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Hunter, Rosemary; Stubbs, Julie --- "Model Laws or Missed Opportunity?" [1999] AltLawJl 3; (1999) 24(1) Alternative Law Journal 12

(a) causing or threatening to cause personal injury, abduction or confinement to a protected person; or
(b) causing or threatening to cause damage to a protected person’s property; or
(c) harassing or offensive behaviour.

A ‘protected person’ is defined as a person’s spouse, relative or former relative, or a child who normally resides with the person or of whom the person is a guardian. Potential extensions of this definition are canvassed to include a person who has or has had an intimate personal relationship with the person, or who is or has been ordinarily a member of the person’s household (cl.2(1)).

Both of the definitions are inadequate, and these inadequacies are likely to have wide-ranging ramifications. The definitions are crucial because they delimit the relationships to be covered by the legislation and because the proposed s.4(1) requires that an ‘act of domestic violence’ has taken place in order for a protection order to be made (see further below). The manner in which the Model constructs and represents what is held legally to be an act of domestic violence will affect the interpretations and practices of lawyers, courts and police and is also likely to have wider effects in terms of shaping community understandings of domestic violence.

The proposed definition of domestic violence fails to cover clearly a number of forms of conduct which are widely recognised as domestic violence, even within existing protection order provisions in at least some Australian States. These include:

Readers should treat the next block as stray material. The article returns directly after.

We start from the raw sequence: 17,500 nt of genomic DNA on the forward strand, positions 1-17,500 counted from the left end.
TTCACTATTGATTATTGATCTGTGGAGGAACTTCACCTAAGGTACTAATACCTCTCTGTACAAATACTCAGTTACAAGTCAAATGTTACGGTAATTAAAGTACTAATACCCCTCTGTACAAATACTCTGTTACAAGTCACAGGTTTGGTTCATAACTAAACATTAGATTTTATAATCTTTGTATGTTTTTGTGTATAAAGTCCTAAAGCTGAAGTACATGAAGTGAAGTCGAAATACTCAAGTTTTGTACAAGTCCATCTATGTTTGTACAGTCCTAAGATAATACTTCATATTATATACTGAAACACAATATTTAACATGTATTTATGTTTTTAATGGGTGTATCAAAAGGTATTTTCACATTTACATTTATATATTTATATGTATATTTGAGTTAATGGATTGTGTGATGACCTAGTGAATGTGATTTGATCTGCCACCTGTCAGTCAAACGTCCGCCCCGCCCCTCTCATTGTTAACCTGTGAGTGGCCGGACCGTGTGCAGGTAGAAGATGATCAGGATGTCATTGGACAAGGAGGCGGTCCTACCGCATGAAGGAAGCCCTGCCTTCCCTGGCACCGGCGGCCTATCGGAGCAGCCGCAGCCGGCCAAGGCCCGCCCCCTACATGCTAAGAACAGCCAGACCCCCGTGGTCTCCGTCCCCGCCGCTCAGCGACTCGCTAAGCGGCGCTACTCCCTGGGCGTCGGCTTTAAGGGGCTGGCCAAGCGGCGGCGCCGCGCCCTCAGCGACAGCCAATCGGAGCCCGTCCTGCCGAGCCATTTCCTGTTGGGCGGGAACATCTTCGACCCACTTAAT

attempts to harm;
sexual assault (unfortunately, it cannot be assumed that courts will always see this as a form of ‘personal injury’);
causing or threatening to cause personal injury or abduction to another (including threats to abduct the children of the parties);[13]
verbal, economic and emotional abuse, intimidation, possessiveness, sexual jealousy: these actions, particularly when taken in isolation, may fall short of the notion of ‘harassing or offensive behaviour’, but nevertheless are well recognised and frequently experienced elements on the domestic violence spectrum, which place their targets in fear for their safety.

It is important the legislation go beyond stereotypically masculine definitions of violence (focusing on physical violence) to address women’s actual experience. Recent NSW research found over one-third of those interviewed had been stalked by the defendant, one-third had received nuisance phone calls, 80% had been verbally abused and 12% had received inappropriate gifts, flowers or letters.[14] The proposed definition of ‘domestic violence’ should be expanded to include ‘a course of conduct causing substantial emotional distress’,[15] or ‘a pattern of coercive behaviour’.[16] Alternatively, the South Australian definition of ‘any behaviour that arouses fear and apprehension’ in a protected person[17] should be adopted.

The Discussion Paper raises the question of whether same-sex partners should be included in the legislation (p.11). There is no principled reason for excluding same-sex couples. Moreover, there are additional barriers to same-sex partners invoking the legislation.[18] The failure to include same-sex relationships within the scheme of protection would constitute yet another example of the law sanctioning violence against lesbians and gay men.

Finally, while the full proposed definition of protected person would include people who have been in a sexual relationship but have not lived together, and people in shared households who may equally need protection against domestic violence, it does not appear to cover the situation of date or acquaintance rape, where the victim has been threatened or is otherwise fearful of a further assault and therefore seeks protection. The parties are not related, have never lived together and have not had an ‘intimate personal relationship’ but the woman who has experienced the violence may have a reasonable basis to fear future violence. Accordingly, ‘dating’ as well as ‘intimate’ relationships ought to be covered.

Requirements for protection orders